But I think this is where, you know, the way we approach it is a balanced portfolio where you have these long-term secular winners in technology. And you do also have industry leaders who should enjoy a secular rebound or a cyclical rebound as well.
AKIKO FUJITA: How are you looking at the healthcare sector-- or I guess biotech stocks to be specific? You know, we were talking yesterday about the big bump that Pfizer got today. Eli Lilly also getting a big pop on the back of their antibody treatment. But, you know, a lot of questions I think a lot of investors have is just how profitable this is going to be for the individual companies, especially when we're talking about governments being able to offer this up for free out of necessity.
LARRY CORDISCO: I think that's a really good question. Very few of these companies have talked about making a lot of money off of this. Johnson & Johnson is basically doing it at cost. I think Pfizer's said something similar. Moderna, I suppose, would be the one that would make a lot of money, and it would be their only commercial product. So that's where investors look, I think, for there to be a big boost in terms of equity valuation related to the vaccine.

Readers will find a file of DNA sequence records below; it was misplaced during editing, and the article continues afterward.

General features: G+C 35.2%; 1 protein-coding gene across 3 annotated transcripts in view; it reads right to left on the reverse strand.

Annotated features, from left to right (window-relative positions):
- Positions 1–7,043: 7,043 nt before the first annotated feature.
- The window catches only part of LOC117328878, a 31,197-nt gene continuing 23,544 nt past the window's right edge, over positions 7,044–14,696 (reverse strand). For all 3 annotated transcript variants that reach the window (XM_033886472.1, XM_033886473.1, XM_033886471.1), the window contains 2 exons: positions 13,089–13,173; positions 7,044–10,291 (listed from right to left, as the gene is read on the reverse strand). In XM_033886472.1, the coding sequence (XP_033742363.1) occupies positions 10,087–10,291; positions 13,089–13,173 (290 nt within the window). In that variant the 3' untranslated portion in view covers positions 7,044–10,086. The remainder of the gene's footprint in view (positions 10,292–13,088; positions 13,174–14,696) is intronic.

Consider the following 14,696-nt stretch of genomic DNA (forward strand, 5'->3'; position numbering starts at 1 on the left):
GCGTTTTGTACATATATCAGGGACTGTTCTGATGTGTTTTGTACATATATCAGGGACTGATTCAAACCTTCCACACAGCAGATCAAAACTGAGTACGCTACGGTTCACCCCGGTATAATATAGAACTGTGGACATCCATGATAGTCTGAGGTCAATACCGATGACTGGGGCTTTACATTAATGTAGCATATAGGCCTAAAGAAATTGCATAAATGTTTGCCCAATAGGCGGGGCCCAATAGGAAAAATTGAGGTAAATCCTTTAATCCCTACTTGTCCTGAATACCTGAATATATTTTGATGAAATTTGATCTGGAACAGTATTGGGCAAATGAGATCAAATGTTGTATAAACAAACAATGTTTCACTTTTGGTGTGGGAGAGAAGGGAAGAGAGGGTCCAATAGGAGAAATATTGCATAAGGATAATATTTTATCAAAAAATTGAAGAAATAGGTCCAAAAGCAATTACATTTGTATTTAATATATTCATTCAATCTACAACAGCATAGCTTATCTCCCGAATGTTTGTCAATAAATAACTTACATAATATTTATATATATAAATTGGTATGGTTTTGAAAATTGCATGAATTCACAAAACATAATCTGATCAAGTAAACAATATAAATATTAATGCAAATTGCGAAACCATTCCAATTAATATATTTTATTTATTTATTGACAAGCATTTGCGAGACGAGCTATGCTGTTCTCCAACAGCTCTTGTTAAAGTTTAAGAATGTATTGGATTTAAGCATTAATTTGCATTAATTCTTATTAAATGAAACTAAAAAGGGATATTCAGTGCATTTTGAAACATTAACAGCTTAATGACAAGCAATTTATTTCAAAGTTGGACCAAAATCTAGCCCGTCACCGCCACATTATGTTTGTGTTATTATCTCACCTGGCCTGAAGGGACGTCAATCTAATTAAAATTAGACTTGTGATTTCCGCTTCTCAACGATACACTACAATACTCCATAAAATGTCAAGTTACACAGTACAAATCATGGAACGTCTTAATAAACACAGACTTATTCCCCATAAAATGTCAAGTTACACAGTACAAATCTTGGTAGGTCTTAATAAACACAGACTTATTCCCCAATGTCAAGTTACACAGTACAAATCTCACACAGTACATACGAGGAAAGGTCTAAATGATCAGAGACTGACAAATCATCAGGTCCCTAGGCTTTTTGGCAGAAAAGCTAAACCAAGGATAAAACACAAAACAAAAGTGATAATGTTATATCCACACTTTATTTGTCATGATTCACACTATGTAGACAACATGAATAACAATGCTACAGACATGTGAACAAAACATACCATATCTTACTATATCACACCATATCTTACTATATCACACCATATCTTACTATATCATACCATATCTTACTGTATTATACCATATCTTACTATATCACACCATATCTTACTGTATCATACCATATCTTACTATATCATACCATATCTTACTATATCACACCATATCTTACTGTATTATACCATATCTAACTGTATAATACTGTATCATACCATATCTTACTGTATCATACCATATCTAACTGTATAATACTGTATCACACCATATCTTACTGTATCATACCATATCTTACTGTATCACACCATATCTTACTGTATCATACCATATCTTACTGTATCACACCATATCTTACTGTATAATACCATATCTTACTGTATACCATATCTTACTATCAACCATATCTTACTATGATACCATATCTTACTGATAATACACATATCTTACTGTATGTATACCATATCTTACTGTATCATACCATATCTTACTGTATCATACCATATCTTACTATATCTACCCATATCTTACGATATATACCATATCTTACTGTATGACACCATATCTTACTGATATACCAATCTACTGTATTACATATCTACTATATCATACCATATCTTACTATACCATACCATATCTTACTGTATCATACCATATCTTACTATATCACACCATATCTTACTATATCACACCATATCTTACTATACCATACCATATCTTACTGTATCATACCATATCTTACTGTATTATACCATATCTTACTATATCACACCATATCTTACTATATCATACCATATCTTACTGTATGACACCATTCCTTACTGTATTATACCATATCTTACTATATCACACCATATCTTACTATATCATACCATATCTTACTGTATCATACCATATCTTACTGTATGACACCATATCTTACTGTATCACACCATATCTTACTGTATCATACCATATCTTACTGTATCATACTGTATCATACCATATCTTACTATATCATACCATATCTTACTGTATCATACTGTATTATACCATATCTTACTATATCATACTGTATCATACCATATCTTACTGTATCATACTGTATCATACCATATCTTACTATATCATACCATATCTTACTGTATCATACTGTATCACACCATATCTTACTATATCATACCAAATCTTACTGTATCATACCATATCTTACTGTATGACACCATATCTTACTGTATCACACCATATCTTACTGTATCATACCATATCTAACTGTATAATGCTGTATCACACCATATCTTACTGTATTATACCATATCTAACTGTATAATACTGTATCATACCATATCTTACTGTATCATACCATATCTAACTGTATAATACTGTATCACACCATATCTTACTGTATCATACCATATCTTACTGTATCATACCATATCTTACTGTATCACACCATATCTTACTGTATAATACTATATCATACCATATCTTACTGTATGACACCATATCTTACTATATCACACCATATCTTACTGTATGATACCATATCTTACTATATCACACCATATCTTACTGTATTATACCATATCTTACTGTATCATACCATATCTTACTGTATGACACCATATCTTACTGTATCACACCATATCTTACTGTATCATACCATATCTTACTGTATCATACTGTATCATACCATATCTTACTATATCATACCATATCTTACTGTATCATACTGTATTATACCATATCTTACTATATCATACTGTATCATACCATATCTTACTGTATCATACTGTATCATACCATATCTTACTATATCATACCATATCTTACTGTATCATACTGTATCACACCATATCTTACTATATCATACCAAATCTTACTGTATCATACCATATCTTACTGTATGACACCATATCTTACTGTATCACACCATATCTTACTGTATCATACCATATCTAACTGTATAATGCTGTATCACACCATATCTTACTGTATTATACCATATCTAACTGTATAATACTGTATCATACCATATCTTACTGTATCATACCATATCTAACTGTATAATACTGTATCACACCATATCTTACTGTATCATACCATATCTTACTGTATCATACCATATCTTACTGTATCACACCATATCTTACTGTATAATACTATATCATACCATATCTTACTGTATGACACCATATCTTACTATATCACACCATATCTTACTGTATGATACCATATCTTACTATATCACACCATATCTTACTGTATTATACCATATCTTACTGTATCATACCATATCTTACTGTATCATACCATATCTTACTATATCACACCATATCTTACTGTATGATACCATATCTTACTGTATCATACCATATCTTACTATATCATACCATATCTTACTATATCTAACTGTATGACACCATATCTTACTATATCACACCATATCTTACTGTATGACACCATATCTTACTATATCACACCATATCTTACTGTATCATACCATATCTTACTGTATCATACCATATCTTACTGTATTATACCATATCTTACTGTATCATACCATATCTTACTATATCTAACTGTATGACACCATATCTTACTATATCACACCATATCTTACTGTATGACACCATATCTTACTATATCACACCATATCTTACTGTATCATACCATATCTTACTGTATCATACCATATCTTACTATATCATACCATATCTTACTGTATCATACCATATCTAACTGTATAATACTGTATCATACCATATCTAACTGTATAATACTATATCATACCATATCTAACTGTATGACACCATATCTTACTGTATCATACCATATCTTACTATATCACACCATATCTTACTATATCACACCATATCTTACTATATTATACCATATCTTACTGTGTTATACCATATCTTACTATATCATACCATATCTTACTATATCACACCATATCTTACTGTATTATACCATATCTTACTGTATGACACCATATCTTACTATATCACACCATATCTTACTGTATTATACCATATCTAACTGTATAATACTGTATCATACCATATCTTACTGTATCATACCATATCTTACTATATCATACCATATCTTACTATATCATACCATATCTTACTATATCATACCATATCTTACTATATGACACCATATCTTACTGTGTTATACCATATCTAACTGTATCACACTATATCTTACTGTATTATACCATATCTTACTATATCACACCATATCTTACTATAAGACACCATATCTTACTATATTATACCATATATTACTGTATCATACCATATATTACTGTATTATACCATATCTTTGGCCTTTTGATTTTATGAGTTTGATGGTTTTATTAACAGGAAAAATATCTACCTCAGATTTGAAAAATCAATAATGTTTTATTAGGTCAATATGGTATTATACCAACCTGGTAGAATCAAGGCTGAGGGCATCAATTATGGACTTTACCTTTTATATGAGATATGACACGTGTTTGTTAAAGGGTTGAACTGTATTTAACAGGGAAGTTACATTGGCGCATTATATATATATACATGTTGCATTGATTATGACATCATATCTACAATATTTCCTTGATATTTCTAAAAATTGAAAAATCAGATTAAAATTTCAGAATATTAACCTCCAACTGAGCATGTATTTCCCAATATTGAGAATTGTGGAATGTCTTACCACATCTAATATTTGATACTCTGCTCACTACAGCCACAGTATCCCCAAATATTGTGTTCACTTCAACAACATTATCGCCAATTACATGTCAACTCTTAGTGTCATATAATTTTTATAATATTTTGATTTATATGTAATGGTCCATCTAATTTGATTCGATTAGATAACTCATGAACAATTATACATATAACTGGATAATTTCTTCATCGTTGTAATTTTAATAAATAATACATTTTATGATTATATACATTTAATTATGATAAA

One way to play it is in the arms dealers, companies, you know, [INAUDIBLE]. They make basically the consumables and the bioprocessing equipment that goes into actually manufacturing vaccines. And so investors can look to those kind of places where the volume of vaccine production would be very beneficial with those kind of companies.